Following yesterday’s headline grabbing news about Eric Schmidt being removed from his CEO post in early April, Google just happened to let the cat out of the bag on a new product designed to give Groupon and LivingSocial a run for their money. The new product is around the daily deal concept and will be called Google offers.

Of course, no one is naïve enough to think that this ‘leak’ was an accident. Even if it was in this day and age no one believes that anything is ever ‘leaked’ anymore but rather given to a publication in exchange for some drama filled presentation of the ‘news’.

This particular exclusive went to Mashable and they report on Google Offers

Google is preparing to launch Google Offers, the search giant’s Groupon competitor, Mashable has learned. We have the documents to prove it.

One of our sources has sent us a confidential fact sheet straight from the Googleplex about the company’s new group buying service. “Google Offers is a new product to help potential customers and clientele find great deals in their area through a daily email,” the fact sheet says.

Google Offers looks and operates much like Groupon or LivingSocial. Users receive an e-mail with a local deal-of-the-day. They then have the opportunity to buy that deal within a specific time limit (we assume 24 hours). Once enough people have made the purchase, the Google Offer is triggered and users get that all-too-familiar $10 for $20 deal for that Indian restaurant you’ve never tried.

From what we can tell, Google Offers will be powered by Google Checkout. It also includes Facebook, Twitter, Google Reader, Google Buzz and e-mail sharing options.

Here’s a look at one of the pages.

Google has been starting to push the idea to the SMB set and it makes sense considering the fact they finally have a human element to talk to the 4 million plus verified Place Page businesses about other offerings from the search giant like Tags and Boost (where available).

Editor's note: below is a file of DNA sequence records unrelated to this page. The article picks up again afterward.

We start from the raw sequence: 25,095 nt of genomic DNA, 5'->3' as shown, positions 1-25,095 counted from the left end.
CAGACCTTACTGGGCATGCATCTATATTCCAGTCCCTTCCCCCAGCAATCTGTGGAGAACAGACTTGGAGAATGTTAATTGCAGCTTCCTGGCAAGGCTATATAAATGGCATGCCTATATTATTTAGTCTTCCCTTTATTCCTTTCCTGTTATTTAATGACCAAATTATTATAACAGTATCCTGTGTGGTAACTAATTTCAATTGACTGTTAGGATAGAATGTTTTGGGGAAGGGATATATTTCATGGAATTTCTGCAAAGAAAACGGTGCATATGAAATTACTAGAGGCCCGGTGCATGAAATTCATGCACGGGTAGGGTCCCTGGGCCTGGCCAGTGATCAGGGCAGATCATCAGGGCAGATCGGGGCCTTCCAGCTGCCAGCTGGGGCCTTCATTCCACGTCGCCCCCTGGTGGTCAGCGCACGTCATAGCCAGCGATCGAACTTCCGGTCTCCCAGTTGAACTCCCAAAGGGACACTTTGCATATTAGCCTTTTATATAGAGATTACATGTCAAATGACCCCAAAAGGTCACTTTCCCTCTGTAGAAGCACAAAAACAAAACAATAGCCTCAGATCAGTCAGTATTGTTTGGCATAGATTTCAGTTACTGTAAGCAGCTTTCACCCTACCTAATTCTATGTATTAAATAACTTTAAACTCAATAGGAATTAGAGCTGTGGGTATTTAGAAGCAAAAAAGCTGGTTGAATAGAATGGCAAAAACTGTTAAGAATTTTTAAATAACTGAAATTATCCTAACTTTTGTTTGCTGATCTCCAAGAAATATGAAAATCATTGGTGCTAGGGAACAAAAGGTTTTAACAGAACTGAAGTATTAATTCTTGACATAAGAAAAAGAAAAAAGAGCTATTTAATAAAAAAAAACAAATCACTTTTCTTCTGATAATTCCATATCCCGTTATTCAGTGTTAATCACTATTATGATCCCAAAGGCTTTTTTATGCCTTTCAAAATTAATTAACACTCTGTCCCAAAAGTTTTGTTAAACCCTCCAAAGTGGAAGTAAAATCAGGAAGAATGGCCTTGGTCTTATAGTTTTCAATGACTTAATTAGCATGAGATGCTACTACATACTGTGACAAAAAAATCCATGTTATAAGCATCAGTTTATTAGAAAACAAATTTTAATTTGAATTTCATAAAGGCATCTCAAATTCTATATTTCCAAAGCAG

What is most interesting is just how truly crowded the daily deal landscape has become in the past few days. The sentence in the Mashable write up from above that now mentions Groupon and LivingSocial in the same breath may not have happened had it not been for the wildly successful Amazon deal from LivingSocial that was obviously designed to jumpstart the competition.

I suspect Google saw this move and decided that it would be a great time to ‘leak’ something about their offering so they could be mentioned in the same breath as the biggest players in an increasingly crowded space.

What this kind of news and competition does to the IPO potential for Groupon remains to be seen. The space has quickly gone from being Groupon’s eminent domain to now having Amazon and Google in their daily deal grill with the same offering (the complaint of many that Groupon was not unique and could be readily cloned) and very deep pockets to put up a serious threat to Groupon’s perceived market dominance. Has all this new found ‘competition’ taken some of the shine off the Groupon apple?

So back to Google. Now the whole Place Page push is coming full circle since it is likely (though not mentioned in the Mashable post) that a verified Place Page will be an important part of this equation as well as integration into the Hotpot recommendation mechanism that has been talked about but not fully promoted just yet.

Google made a ‘statement’ to Mashable yesterday as follows

“Google is communicating with small businesses to enlist their support and participation in a test of a pre-paid offers/vouchers program. This initiative is part of an ongoing effort at Google to make new products, such as the recent Offer Ads beta, that connect businesses with customers in new ways. We do not have more details to share at this time, but will keep you posted.”

The Mashable site also has copies of the sales sheet that is being used to talk to businesses.

So will this be a success for Google? It almost has to be. The search giant cannot afford many more out and out failures in the social realm. It also has a new public face at the ready in Larry Page so things need to be different. Gone is the aloof “I’m so stinkin’ rich from this deal that reality is not an option” approach from Schmidt that was ticking off everyone as of late. Of course, Page is even wealthier but the hope is that because he is co-founder along with Sergey Brin that his take on the business of Google will at least look different and hopefully carry some co-founder passion ala Steve Jobs (although that is admittedly a big stretch).